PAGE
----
Left-hand drive versions of VT were produced from mid-1998 for Holden’s new sales push into export markets. Full-size left-hand drive Holdens had not been made since the HG series of 1970/71.
The VT Series II arrived in mid-1999, with the obligatory upgrades and trim changes a second series usually provides. However, the big news was the introduction of the imported GM-Powertrain Generation 3, 5.7-litre all-alloy V8, replacing Holden’s venerable cast iron V8. The outgoing Holden V8 was the only automotive engine of any type in large-scale production, wholly designed,developed and built in Australia. It had been around in one form or other since May 1969. The new Gen 3 V8 (as it was badged), was initially rated at 220kW in basic VT II form and 250kW for HSV. It proved over time to be a truly modern high performance powerplant. Later HSV Callaway C4B versions were rated at 300kW. WH Statesman and Caprice moels were also released in mid-1999 and sold concurrently with the VT (again with the new Gen 3 V8 as an option) ,replacing the VS Ill predecessors.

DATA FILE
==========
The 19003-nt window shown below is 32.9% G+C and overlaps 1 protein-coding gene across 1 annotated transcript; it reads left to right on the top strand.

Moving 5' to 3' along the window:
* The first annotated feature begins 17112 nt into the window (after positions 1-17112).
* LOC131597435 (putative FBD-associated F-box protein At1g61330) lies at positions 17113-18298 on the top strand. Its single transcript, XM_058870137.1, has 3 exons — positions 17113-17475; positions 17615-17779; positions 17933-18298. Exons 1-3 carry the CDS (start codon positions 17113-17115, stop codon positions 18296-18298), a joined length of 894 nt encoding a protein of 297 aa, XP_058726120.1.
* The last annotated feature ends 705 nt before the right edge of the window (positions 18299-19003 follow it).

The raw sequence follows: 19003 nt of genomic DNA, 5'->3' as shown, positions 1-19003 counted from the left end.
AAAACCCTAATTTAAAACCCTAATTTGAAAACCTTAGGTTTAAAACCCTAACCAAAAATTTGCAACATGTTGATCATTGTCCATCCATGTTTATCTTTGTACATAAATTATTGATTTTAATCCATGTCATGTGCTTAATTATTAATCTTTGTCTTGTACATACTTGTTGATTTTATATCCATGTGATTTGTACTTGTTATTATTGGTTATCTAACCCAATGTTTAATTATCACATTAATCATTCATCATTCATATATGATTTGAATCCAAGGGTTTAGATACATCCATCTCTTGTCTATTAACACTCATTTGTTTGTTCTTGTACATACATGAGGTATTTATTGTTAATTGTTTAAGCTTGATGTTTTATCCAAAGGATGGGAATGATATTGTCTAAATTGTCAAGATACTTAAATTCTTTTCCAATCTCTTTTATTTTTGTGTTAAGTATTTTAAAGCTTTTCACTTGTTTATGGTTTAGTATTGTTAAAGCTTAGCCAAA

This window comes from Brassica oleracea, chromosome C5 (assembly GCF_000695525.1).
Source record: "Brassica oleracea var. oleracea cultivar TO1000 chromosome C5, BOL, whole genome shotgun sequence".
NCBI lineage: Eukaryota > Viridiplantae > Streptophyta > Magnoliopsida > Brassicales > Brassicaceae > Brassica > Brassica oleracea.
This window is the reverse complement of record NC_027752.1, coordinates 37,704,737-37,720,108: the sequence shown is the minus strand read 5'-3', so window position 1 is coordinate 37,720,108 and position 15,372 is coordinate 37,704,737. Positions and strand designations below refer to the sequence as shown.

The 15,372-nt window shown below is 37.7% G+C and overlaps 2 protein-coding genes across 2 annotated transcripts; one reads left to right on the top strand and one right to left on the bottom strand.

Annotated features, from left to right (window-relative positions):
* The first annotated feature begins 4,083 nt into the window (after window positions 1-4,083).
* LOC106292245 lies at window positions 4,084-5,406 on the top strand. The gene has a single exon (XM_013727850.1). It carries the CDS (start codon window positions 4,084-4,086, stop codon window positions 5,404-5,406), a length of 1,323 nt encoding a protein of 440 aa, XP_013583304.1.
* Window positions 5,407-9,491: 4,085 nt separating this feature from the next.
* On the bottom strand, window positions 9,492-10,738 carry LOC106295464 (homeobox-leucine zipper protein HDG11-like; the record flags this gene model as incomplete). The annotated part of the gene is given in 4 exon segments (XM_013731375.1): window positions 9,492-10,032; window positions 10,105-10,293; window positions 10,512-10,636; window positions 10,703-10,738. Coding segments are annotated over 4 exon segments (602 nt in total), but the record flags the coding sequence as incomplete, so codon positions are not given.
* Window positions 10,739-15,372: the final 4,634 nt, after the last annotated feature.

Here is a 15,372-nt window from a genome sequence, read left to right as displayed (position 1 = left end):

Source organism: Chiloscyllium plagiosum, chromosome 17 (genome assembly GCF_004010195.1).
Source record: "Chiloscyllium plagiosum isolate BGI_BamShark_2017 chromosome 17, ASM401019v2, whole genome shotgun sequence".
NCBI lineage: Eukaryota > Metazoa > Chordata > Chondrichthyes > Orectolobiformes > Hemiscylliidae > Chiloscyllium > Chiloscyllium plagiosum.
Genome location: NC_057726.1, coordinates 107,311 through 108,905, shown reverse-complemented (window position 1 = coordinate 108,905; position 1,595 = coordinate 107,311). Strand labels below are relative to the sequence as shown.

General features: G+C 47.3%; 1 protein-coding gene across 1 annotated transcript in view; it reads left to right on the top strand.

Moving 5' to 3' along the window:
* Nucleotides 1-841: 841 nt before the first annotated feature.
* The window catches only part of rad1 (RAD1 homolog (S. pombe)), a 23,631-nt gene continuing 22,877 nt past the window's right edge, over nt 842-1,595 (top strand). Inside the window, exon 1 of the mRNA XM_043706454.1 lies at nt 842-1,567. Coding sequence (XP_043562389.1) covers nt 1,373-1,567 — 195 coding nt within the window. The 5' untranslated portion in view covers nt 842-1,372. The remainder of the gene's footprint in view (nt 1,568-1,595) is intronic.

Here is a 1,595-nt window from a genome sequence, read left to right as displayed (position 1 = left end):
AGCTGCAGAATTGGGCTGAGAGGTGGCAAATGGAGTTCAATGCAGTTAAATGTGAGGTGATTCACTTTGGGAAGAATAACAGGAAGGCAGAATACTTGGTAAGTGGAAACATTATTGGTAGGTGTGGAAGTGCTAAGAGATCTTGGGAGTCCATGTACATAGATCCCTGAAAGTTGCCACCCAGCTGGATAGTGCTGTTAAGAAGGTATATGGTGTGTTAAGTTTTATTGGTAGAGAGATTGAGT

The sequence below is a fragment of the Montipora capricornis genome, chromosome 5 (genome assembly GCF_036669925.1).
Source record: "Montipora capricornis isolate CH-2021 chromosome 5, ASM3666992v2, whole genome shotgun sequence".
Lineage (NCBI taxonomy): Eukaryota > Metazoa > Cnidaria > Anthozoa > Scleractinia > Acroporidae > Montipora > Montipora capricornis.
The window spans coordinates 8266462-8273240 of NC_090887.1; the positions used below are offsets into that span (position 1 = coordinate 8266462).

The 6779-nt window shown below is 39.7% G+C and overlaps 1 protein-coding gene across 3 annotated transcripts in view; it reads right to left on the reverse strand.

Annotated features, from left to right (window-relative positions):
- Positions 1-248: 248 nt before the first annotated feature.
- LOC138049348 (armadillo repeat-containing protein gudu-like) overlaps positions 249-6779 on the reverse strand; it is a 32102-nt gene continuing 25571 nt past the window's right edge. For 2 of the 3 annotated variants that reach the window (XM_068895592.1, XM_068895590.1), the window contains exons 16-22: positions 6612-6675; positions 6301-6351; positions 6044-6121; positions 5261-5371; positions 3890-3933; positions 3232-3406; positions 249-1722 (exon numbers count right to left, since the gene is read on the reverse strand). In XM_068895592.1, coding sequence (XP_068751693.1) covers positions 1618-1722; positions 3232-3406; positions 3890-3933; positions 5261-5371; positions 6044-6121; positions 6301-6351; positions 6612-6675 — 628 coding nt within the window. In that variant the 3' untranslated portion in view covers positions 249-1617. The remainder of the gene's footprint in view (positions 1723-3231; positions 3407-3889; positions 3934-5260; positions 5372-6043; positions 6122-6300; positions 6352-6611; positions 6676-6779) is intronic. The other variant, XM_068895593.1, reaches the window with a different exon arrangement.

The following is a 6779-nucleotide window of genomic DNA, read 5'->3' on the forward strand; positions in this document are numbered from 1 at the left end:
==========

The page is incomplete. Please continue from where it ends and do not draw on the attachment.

The WH series was wholly VT-based, but treated as a separate series. Many limited-edition VT versions were released, the most notable being the 50th Anniversary Commodore sedan and wagon and 50th Anniversary Calais sedan in 1998. There were also the Equipe sedan and wagon models and a Calais International in early 1999. An Olympic edition Commodore sedan and wagon were released in 1999 and a second batch in 2000. Huge numbers of regular VT Commodores were utilised as courtesy vehicles as part of Holden’s sponsorship of the Sydney 2000 Olympic Games. While not true factory Olympic editions, these cars had small plaques added, to recognise their contribution to the Games. The HSV model line-up was increased for VT with the XU6, XU8 and Senator Signature added to the range. The XU6 was one of HSV’s few 6-cylinder models, featuring a tuned version of Holden’s supercharged ECOTEC V6. HSV Manta, introduced for the preceding VS series, was seen in sedan form only for VT. XU8 and Manta were discontinued for VT Series II.